I don’t remember exactly, but I’m pretty sure there was a round of applause.

Chef Goin says you know it’s done when a fork goes in easily. You should be able to pull the meat apart, no problem.

If you think it’s ready to go, remove the meat to a cutting board and let it rest for a bit….


…and strain all the vegetables/liquid into a pot:


Make sure to press down on the vegetables to extract all their goodness.

Turn up the heat on the pot and slice your meat against the grain:


Chef Goin suggests serving this with lentils and, though her recipe looked nice, I decided to use this recipe from my archives: it had bacon in it. People raved.

I also made a quick horseradish cream by combining bottle horseradish, sour cream and mayonnaise. (Chef Goin’s recipe has you mix bottle horseradish with creme fraiche, but I couldn’t find creme fraiche when I did my food shopping.) Whatever you do, make sure you make some kind of horseradish sauce: it’s one of the best parts.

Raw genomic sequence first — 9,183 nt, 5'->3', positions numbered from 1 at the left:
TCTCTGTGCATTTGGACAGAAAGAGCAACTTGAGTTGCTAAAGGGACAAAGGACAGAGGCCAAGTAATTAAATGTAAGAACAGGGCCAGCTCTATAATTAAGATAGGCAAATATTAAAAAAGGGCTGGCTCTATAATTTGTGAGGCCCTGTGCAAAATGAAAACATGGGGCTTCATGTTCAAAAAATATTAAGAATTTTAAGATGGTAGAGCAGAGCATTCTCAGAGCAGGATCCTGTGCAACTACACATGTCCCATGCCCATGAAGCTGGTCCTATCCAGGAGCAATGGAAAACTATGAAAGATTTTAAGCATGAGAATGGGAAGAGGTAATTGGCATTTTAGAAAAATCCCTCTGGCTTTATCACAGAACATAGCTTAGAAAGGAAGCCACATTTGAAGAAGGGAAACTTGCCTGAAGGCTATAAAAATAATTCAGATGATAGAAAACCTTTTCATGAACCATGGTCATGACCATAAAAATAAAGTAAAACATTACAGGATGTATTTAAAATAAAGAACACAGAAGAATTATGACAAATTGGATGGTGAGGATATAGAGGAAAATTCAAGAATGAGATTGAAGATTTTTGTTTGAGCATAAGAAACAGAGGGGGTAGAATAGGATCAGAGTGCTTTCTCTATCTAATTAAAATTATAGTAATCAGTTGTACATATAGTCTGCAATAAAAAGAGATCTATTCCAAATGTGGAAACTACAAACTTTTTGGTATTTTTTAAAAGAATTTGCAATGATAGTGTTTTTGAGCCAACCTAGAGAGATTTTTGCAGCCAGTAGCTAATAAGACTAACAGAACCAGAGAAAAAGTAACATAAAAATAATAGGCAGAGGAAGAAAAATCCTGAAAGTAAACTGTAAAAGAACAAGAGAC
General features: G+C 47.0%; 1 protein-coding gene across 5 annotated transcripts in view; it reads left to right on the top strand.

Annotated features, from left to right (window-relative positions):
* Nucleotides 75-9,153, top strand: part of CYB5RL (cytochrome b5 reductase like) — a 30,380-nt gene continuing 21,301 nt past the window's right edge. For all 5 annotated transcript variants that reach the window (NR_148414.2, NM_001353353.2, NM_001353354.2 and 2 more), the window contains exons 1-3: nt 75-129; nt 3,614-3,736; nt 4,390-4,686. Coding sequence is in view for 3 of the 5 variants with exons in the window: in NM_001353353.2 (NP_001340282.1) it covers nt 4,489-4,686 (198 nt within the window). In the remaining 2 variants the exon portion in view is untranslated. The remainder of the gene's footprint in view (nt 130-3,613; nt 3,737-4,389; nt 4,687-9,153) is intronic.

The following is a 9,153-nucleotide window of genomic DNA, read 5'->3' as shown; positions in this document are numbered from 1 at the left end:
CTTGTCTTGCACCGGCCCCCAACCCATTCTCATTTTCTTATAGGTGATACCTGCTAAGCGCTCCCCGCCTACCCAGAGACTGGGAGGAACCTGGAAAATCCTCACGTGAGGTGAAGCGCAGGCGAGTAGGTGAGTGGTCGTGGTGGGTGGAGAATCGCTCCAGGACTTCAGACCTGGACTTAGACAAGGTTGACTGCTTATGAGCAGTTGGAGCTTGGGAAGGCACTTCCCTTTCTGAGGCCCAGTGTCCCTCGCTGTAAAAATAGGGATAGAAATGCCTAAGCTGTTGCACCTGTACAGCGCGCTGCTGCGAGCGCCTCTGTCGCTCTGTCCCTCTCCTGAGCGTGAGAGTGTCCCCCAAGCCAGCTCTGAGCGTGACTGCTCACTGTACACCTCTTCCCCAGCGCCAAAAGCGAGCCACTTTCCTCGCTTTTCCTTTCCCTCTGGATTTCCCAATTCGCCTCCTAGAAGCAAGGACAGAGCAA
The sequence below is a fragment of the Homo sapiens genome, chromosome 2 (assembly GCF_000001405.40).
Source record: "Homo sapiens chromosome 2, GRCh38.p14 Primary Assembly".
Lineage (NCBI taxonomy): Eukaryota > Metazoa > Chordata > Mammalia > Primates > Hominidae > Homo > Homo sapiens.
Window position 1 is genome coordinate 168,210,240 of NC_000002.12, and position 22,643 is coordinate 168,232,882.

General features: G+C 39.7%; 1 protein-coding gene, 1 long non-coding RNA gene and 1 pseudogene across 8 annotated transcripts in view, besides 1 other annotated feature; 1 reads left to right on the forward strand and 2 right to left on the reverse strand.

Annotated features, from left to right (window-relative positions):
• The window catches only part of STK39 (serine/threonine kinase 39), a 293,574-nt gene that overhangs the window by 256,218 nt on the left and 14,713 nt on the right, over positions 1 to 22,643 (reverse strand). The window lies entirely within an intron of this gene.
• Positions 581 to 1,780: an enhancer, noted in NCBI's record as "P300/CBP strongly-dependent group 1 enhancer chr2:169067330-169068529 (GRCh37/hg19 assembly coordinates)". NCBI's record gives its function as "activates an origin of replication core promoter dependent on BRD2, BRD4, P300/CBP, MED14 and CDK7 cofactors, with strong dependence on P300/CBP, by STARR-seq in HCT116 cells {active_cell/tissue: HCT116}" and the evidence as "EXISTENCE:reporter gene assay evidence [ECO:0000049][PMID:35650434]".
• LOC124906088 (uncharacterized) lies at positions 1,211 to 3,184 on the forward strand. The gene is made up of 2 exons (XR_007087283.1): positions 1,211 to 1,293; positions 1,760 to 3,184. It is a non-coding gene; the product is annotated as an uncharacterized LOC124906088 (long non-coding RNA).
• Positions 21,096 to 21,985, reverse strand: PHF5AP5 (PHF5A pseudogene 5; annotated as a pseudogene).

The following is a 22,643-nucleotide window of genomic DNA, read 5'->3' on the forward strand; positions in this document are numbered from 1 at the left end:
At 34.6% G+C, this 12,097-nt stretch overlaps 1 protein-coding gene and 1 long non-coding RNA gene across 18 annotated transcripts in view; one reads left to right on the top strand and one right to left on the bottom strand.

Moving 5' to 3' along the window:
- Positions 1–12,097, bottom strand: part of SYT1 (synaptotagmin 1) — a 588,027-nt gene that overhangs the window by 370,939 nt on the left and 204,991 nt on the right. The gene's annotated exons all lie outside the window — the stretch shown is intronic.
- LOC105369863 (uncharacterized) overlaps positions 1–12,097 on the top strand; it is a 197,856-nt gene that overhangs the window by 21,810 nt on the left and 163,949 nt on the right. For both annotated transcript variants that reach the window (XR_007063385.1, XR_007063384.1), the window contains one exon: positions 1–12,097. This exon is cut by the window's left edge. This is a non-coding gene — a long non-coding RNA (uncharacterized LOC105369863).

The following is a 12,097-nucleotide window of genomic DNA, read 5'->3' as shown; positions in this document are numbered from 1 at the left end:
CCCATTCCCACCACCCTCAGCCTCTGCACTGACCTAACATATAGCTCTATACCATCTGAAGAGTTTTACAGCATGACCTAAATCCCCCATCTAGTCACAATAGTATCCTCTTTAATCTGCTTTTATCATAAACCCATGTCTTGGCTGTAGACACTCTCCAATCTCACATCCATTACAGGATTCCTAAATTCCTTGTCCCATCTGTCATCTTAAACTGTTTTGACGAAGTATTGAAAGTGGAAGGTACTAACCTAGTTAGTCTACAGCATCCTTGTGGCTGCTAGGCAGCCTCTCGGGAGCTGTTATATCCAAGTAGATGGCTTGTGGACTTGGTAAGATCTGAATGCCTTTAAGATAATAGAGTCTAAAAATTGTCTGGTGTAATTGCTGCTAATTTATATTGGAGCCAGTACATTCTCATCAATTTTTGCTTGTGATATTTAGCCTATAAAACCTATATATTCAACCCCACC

Ladle the hot braising liquid over the plate (including the lentils) and voila:


A festive holiday dinner that, really, wasn’t that hard. Plus, those six hours of braising are a real gift: my gift to you this holiday season.

Happy Braising!

1 thought on “Don’t Risk It, Make a Brisket (A Recipe)”

  1. I know this is an old article, but I just wanted to comment on the searing aspect of the instructions. I can see from the photos that you’re transferring the brisket into a roasting pan before placing it in the oven to braise. You don’t have to cut the brisket up or do anything complicated to make it fit into a skillet for searing. Just place your roasting pan right on the stove-top. It should span two burners (depending on the size of your pan), and makes the perfect vessel to sear your roast. Then, when you’re done, just transfer directly into the oven. This may not work for all folks depending on the quality of your roasting pan, but if you’re using a nice quality SS pan (it looks like the author is), it works great. In my experience, the last thing you want to do is cut a brisket up before cooking, as smaller pieces of brisket are much more prone to drying out.